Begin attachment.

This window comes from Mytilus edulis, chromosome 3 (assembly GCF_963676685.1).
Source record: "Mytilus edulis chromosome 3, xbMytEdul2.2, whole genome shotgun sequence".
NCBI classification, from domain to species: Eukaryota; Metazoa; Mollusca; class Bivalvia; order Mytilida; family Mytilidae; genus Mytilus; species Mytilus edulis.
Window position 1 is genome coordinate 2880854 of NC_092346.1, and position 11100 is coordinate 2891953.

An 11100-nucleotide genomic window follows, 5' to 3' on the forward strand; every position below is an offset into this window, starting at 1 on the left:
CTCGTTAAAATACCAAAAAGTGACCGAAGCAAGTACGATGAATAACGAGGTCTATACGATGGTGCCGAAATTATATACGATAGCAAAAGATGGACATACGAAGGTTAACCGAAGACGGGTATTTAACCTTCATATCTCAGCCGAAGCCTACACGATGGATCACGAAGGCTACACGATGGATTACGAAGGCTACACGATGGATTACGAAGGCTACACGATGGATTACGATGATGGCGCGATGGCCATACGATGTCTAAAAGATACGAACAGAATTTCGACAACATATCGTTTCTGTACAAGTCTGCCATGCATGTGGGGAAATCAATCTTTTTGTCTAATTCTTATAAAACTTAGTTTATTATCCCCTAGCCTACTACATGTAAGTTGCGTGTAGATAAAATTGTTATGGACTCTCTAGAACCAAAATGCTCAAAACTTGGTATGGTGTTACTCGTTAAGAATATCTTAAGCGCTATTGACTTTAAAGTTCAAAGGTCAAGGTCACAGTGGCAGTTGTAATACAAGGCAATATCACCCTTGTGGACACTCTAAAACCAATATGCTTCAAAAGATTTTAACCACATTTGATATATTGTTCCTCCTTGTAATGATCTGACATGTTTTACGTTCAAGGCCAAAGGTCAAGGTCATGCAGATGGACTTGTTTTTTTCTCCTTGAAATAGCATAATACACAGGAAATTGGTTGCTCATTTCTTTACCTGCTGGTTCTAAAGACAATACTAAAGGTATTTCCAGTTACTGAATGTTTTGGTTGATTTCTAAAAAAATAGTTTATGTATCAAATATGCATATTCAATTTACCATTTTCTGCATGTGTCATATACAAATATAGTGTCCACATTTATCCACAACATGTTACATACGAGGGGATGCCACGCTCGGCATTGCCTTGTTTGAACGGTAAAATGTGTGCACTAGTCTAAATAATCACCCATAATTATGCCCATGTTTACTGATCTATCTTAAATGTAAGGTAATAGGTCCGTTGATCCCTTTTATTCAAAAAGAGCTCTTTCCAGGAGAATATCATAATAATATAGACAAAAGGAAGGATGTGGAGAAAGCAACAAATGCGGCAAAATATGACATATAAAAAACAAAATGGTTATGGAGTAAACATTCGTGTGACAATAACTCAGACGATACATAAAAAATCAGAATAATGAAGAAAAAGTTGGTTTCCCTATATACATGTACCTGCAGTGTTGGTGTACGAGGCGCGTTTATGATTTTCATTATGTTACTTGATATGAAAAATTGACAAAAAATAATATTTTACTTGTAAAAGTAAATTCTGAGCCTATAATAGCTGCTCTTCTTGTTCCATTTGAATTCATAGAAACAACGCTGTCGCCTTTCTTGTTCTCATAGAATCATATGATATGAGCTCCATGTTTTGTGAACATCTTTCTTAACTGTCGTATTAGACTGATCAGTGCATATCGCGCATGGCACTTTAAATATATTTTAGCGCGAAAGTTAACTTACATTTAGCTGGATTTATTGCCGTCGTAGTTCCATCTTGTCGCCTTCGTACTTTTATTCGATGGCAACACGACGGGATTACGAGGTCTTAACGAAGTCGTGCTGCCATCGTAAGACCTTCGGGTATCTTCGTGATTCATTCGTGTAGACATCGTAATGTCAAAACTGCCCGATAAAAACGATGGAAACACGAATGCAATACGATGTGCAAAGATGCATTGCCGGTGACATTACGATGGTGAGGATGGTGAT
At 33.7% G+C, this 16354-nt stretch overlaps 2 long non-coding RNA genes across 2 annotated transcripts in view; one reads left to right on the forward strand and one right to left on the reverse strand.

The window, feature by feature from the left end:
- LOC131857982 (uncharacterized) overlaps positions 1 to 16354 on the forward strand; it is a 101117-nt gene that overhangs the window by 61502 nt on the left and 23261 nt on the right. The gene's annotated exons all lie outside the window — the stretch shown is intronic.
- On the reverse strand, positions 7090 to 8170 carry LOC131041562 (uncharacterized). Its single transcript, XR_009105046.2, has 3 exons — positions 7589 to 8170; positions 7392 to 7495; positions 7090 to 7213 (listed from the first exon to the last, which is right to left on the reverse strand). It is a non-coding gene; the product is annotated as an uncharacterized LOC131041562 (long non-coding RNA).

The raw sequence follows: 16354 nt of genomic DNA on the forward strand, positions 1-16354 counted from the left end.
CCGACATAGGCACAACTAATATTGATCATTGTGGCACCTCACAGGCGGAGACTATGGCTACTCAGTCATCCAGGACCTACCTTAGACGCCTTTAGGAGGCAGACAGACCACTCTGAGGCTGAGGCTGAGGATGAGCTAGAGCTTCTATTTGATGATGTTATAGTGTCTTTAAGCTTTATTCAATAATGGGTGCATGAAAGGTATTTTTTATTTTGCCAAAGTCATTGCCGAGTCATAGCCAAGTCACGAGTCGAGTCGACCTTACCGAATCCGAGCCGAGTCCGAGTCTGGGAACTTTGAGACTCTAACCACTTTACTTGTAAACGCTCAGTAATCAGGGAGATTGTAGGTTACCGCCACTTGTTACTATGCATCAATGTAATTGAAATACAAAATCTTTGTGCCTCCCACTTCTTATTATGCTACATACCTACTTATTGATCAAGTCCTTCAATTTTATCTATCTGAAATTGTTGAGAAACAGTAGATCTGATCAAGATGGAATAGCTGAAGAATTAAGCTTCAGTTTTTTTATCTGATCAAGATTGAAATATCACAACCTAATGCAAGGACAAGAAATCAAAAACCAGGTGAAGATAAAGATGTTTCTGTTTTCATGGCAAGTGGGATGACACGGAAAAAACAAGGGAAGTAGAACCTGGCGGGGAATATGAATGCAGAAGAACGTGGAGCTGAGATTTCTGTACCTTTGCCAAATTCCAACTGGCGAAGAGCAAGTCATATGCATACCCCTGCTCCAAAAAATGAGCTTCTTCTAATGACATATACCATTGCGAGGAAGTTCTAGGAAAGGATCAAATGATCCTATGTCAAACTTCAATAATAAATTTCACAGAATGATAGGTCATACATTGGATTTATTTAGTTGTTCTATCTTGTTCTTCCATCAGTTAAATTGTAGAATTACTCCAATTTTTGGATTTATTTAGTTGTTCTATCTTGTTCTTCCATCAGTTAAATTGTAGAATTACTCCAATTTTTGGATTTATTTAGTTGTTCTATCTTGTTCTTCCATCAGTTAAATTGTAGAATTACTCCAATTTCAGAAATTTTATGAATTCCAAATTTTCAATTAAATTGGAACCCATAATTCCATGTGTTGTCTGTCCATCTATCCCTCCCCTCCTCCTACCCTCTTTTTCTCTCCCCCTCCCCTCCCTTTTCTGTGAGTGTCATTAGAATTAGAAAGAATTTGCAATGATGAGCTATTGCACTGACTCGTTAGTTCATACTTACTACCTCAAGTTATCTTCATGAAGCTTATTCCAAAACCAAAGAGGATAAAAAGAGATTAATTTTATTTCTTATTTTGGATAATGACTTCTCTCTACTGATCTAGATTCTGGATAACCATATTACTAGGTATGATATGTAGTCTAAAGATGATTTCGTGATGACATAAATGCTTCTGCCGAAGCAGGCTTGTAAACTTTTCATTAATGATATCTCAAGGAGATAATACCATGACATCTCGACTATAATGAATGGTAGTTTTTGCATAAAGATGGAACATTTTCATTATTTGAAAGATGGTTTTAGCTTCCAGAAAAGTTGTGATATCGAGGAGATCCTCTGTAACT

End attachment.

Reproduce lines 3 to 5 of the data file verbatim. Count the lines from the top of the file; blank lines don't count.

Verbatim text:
NCBI classification, from domain to species: Eukaryota; Metazoa; Mollusca; class Bivalvia; order Mytilida; family Mytilidae; genus Mytilus; species Mytilus edulis.
Window position 1 is genome coordinate 2880854 of NC_092346.1, and position 11100 is coordinate 2891953.

An 11100-nucleotide genomic window follows, 5' to 3' on the forward strand; every position below is an offset into this window, starting at 1 on the left: